Nursing Notes Template

Nursing Knowledge

Nursing Notes Template

Nursing notes are written records that document patient care and serve as a communication tool among healthcare professionals. Patient symptoms, treatment plans, medications are documented in nursing notes to ensure continuity and quality of care. Mastering them early on is vital since nursing notes are not only essential for patient safety but also can have legal implications.
Last updated: December 4, 2023

Table of contents

What are nursing notes? 

Nursing notes are written records detailing the care provided to a patient, including observations, treatment plans, and interventions. They are essential for continuity of care and are a legal document. 

How to write nursing notes 

Good nursing notes provide a detailed legal record of a patient’s status, treatment, responses, and outcomes.

All nursing notes must be: 

  • Factually correct
  • Accurate and detailed
  • Complete
  • Current with exact time information
  • Organized
  • Professional

Tips for writing nursing notes: 

  • Be sure to document the correct patient, and under your own name and login.
  • Document as soon as possible. Don’t wait until the end of the shift.
  • Report and document missed or late entries immediately.
  • Document the issue, what you did about it, and the patient’s response.
  • Document only what you see, hear, touch, smell, and do—avoid opinions. 
  • Document often enough and with enough detail to tell the entire story.
  • Document all communications—include names, titles, time, statements, and actions taken.

Free-form notes: nursing narrative notes

Writing nursing notes in a narrative format means telling the patient’s story chronologically. The note will provide the information in free, written-out sentences.

An advantage is that notes in this format provide context and a fuller picture of the client’s situation, but they can be time-consuming to read and write. 

Nursing note template: SOAP nursing notes

“SOAP” is short for “Subjective, Objective, Assessment, and Plan”. 

  • Subjective: complaints and symptoms
  • Objective: vital signs and other measurable data
  • Assessment: clinical judgment 
  • Plan: treatments/intervention plans

Giving nursing notes this structure creates easier reading to scan quickly and reduces the possibility of errors and oversights by providing a standardized, focused documentation. 

SOAPIE nursing note example  

The SOAP-format is often expanded to “SOAPIE”: Subjective, Objective, Assessment, Plan, Intervention and Evaluation. 

An example for this format would be: 

  • Subjective: Patient states: ‘I feel short of breath’
  • Objective: Vitals signs showed: BP 110/75; HR 100; RR 22; SpO2 89%
  • Assessment: Patient displays fatigue and is pale, states “tiredness”..
  • Plan: This RN contacted the charge RN, rapid response nurse, and primary care physician.
  • Intervention: Oxygen 2 L placed on the patient via nasal cannula.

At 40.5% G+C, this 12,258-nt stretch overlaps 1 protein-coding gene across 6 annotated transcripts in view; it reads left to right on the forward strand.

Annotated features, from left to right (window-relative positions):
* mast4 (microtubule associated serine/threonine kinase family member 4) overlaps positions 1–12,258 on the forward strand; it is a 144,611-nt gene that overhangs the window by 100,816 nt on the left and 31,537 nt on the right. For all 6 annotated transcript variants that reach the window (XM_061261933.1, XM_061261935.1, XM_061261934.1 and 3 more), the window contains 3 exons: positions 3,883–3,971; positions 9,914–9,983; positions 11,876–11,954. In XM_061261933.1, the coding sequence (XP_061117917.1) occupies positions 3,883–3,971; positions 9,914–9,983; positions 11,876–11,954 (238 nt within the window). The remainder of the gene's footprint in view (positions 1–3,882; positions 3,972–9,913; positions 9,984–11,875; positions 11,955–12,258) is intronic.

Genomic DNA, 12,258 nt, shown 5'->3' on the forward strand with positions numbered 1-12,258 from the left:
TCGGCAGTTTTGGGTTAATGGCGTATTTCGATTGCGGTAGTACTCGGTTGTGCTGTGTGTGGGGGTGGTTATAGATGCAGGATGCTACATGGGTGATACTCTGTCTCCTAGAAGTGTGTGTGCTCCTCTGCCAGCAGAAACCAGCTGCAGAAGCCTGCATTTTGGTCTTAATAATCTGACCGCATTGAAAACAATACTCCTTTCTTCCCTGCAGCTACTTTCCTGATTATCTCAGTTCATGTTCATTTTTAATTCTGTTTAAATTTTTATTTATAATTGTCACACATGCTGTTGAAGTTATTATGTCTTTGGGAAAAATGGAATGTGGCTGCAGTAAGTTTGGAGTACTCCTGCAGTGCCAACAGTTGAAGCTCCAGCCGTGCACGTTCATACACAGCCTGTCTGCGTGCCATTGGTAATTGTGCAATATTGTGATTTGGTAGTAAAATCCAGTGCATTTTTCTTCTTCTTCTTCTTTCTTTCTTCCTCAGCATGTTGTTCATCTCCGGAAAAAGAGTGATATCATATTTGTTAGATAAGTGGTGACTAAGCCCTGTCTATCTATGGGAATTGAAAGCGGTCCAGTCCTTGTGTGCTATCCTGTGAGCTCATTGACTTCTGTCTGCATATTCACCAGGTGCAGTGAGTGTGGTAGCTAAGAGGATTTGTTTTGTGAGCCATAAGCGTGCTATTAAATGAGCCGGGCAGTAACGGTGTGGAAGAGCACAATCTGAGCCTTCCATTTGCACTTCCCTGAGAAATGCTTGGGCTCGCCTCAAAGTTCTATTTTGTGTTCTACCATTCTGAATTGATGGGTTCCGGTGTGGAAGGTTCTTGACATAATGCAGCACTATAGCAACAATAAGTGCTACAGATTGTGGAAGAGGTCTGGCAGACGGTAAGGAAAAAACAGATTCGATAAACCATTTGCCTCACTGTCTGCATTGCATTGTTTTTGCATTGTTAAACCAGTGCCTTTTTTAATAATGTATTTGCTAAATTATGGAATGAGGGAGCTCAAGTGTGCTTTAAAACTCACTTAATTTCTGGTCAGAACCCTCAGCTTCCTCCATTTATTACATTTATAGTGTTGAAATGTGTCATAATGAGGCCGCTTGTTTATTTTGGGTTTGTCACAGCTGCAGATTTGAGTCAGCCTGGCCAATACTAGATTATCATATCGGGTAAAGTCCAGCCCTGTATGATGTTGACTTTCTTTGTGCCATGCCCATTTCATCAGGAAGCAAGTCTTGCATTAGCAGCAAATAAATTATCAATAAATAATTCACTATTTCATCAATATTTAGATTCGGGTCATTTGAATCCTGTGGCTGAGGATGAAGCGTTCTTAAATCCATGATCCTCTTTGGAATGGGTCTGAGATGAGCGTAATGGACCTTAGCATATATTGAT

• Evaluation: SpO2 increased to 95%, respiratory rate slowed to 18. The patient was transferred from the med-surg unit to the ICU due to unstable condition per healthcare provider order. Report given to ICU nurse; family notified of transfer.

Nursing note template  (SOAPIE)

  • Subjective: What did the patient report?
  • Objective: Vital signs/lab values 
  • Assessment: What were your findings? 
  • Plan: Who did you contact? 
  • Intervention: Action/intervention(s) the nurse performed 
  • Evaluation: What happened after the interventions? 

Good nursing note example: dos and don’ts

Following are examples of nursing note excerpts that show the dos and don’ts of how to follow the requirements of a good nursing note: 

Make sure the nursing note is factual 

Don’t: Patient seems like they are in pain.

Do: Patient grimaced and moaned when their leg was touched. 

Interpretations and assumptions are not facts. 

Make sure the nursing note is accurate 

Don’t: There was a large amount of drainage.

Do: There was 150 mL of serosanguineous drainage.

“Large amount” as a quantifier leaves the information open to the reader’s interpretation. Stick to the facts and give them in the most detailed way possible. 

Make sure the nursing note is complete 

Don’t: Patient was taught how to check their blood sugar.

Do: Patient was able to correctly return-demonstrate how to check their blood sugar.

Include how the teaching was done and the proof that it was successful. 

Make sure the nursing note is current 

Don’t: Patient had an elevated temperature after breakfast.

Do: Patient had a temperature of 39.1°C (102.4°F) at 0900. 

This example shows again that it is important to be specific, precise, and to give all the available information. 

Make sure the nursing note is organized 

Don’t: Patient had altered mental status, stomach pain, and could not recall their name.

Do: Patient had altered mental status with inability to recall their name and complained of dull stomach pain at a level of 5 out of 10.

Group related information together. 

Make sure the nursing note is professional 

Don’t: Patient uncooperative and would not take meds. 

Do: Patient refused 0900 meds. 

It is inappropriate to label patients as difficult, uncooperative, or use a negative description  – simply state the actions, what happened, quotes stated and everything that may have kept you from taking measures you were supposed to. Leave out any personal perspectives, reactions, or feelings.


Nursing Notes Template

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Nursing Cheat Sheet

Great nursing notes are clear, concise, correct, complete, relevant, current, sequential, legible, and secure.

Master the topic with a unique study combination of a concise summary paired with video lectures. 

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